A handful of activists delivered wire hangers and women’s health pamphlets to House Speaker Paul Ryan’s downtown Kenosha office Monday afternoon.
The effort was in response to Republican opposition to the Affordable Care Act and Planned Parenthood. No one was at Ryan’s office during their visit, so they put their materials in the mailbox.
“Everybody should be concerned,” said Jodi Muerhoff, a board member of Forward Kenosha, a local group that formed after the 2016 presidential election.
“Mr. Ryan, if you genuinely care about women and children and families, you would not repeal the ACA without something to replace it. It has significant problems that need to be addressed, but no one should go without health insurance.”
Muerhoff said her family takes advantage of a provision in the law that allows children to stay on their parents’ health insurance until age 26.
Kenosha County Supervisor Dayvin Hallmon was in attendance.
Hallmon said Planned Parenthood provides vital services to young people and must continue to be federally funded, even if the Affordable Care Act is repealed or replaced under a Donald Trump presidency. Planned Parenthood does not use federal funds for abortions.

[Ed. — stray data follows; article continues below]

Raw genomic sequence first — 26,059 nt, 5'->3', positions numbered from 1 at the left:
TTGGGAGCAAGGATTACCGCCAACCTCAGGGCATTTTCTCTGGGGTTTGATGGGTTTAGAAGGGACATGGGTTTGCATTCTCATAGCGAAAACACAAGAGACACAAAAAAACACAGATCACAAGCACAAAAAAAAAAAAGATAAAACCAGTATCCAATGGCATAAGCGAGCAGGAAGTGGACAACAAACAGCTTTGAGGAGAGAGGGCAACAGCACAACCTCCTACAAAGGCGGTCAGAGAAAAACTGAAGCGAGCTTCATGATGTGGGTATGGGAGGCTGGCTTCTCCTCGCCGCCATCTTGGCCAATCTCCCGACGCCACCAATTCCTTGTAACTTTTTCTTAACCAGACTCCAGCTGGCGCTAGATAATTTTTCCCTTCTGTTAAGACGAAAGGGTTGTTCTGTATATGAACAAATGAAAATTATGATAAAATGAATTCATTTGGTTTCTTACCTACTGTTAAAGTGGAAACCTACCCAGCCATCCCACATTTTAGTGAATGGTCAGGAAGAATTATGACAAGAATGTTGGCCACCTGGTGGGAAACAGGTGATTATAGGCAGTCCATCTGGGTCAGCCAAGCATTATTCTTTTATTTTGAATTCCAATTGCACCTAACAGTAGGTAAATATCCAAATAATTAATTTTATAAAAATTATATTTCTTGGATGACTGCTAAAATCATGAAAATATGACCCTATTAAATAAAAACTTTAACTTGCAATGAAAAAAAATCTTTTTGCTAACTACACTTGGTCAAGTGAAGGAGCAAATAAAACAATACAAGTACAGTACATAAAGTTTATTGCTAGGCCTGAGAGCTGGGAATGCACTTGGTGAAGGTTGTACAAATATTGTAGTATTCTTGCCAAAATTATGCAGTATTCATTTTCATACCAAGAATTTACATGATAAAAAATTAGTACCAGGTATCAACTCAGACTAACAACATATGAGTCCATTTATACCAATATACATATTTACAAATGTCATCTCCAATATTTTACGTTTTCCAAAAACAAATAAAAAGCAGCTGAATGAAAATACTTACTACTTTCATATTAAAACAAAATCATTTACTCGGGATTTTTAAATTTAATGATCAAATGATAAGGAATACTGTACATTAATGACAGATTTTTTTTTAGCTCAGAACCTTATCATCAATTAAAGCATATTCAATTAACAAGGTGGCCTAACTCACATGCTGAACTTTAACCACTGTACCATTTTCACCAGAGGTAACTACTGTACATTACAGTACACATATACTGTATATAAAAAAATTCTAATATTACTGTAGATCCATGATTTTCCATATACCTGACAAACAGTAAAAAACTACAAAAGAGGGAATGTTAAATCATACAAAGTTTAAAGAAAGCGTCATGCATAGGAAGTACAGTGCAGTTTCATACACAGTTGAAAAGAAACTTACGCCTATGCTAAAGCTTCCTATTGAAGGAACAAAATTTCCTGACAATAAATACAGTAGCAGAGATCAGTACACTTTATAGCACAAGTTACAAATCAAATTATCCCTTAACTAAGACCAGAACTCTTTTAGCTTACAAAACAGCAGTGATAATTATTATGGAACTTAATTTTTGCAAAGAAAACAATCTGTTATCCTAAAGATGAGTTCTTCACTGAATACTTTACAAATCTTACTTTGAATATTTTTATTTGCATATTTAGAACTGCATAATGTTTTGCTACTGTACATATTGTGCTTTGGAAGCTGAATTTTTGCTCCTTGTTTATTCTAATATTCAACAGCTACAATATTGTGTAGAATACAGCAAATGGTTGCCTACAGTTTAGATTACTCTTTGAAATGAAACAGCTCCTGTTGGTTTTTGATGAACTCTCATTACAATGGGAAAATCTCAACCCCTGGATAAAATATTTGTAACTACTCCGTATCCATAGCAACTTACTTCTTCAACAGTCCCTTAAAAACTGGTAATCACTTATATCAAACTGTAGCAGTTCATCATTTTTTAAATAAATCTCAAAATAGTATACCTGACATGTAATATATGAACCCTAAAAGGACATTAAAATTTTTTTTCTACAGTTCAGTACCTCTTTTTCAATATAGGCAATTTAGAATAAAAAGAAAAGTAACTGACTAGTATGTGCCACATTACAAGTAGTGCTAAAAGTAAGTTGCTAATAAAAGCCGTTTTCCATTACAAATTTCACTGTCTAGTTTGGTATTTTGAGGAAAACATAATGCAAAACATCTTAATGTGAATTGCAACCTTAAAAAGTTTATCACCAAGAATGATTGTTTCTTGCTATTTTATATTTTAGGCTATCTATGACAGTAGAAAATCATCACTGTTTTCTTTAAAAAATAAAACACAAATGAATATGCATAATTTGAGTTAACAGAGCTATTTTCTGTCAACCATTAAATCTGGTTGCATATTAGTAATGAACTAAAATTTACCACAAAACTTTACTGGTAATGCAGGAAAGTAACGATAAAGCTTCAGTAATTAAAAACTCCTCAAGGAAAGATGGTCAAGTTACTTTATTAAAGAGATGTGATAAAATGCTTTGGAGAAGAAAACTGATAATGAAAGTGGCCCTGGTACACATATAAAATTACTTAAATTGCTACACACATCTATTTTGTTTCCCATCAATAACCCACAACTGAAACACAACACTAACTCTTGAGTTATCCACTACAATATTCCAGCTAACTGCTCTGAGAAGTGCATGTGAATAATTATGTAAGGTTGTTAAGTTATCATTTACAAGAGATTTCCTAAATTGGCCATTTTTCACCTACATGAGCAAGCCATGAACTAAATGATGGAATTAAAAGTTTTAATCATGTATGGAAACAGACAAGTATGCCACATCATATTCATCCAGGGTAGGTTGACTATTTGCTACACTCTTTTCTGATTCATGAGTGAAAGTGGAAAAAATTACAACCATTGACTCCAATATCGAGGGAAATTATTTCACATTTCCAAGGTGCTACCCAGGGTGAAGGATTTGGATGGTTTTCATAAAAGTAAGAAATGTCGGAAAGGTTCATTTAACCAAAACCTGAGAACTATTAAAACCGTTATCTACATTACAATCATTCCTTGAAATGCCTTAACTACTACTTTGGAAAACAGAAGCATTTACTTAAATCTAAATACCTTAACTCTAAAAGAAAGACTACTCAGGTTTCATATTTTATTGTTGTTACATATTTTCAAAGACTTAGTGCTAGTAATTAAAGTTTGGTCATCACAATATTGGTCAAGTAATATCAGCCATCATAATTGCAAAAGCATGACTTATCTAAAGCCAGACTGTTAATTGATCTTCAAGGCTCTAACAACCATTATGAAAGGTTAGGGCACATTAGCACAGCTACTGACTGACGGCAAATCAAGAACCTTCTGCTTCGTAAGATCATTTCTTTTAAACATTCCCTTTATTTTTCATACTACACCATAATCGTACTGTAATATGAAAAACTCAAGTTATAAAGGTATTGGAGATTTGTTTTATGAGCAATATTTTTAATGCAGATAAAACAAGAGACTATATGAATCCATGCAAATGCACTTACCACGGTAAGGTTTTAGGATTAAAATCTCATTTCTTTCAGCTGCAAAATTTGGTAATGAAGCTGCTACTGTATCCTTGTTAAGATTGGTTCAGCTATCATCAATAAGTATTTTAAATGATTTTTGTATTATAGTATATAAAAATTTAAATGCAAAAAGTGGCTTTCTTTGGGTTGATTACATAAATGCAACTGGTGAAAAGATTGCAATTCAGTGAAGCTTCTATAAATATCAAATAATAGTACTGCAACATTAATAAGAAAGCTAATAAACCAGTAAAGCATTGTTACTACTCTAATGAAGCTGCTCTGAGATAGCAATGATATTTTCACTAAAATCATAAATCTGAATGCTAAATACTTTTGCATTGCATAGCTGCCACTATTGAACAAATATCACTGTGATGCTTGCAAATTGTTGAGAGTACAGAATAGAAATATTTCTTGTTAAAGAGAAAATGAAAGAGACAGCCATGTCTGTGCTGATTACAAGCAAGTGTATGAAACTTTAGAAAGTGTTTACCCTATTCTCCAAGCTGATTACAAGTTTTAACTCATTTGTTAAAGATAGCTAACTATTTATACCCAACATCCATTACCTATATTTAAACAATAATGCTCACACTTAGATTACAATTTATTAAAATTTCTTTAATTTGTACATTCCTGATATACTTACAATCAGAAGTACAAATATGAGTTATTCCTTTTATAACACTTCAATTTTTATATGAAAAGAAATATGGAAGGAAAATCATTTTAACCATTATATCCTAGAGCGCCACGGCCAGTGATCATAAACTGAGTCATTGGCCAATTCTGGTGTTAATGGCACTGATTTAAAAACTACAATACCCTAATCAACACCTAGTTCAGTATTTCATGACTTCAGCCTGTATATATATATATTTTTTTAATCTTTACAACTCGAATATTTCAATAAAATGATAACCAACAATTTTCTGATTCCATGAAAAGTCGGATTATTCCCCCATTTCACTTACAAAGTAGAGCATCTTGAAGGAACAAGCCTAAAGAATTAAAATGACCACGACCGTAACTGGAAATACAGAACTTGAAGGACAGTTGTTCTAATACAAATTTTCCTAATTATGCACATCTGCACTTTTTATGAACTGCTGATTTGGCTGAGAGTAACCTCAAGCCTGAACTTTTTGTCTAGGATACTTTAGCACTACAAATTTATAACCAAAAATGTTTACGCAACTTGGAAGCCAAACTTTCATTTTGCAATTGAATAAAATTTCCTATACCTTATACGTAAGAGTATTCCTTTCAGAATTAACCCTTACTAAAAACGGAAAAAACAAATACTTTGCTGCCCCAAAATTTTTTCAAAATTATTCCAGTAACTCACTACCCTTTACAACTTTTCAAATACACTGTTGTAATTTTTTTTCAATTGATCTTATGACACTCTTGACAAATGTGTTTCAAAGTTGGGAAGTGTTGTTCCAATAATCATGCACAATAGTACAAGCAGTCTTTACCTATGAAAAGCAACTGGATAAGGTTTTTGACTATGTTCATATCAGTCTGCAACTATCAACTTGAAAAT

“(Ryan) has to understand that in this community, in terms of reproductive health, men and women, Planned Parenthood is a very large part of (their) support system,” Hallmon said.
“Planned Parenthood is one of the places that as a young person, when you know sometimes things happen, that you can go.”
Without Planned Parenthood in Kenosha County, Hallmon said Ryan should be prepared for a local HIV or gonorrhea outbreak.
Kenosha’s Planned Parenthood clinic had 2,792 patients in 2014, according to information provided by the clinic. Contraceptives and tests and treatment for sexually transmitted diseases were the primary services offered. Abortions are not performed in Kenosha.
Earlier this month, Ryan said his party would strip federal dollars from Planned Parenthood as part of the Republican effort to repeal the Affordable Care Act, prompting an outcry from the organization and Democrats promising to fight the move.
The defunding measure would take away roughly $400 million in Medicaid money from the group in the year after enactment, according to the nonpartisan Congressional Budget Office, and would result in roughly 400,000 women losing access to care.
Republicans said they would redirect the funding to community health centers, but supporters of the organization say women denied Medicaid services from Planned Parenthood may not be able to find replacement care.
President-elect Donald Trump sent mixed signals during the campaign about the organization. He said “millions of women are helped by Planned Parenthood,” but he also endorsed efforts to defund the group.
Trump once described himself as “very pro-choice,” but now opposes abortion rights.
— The Associated Press contributed to this report.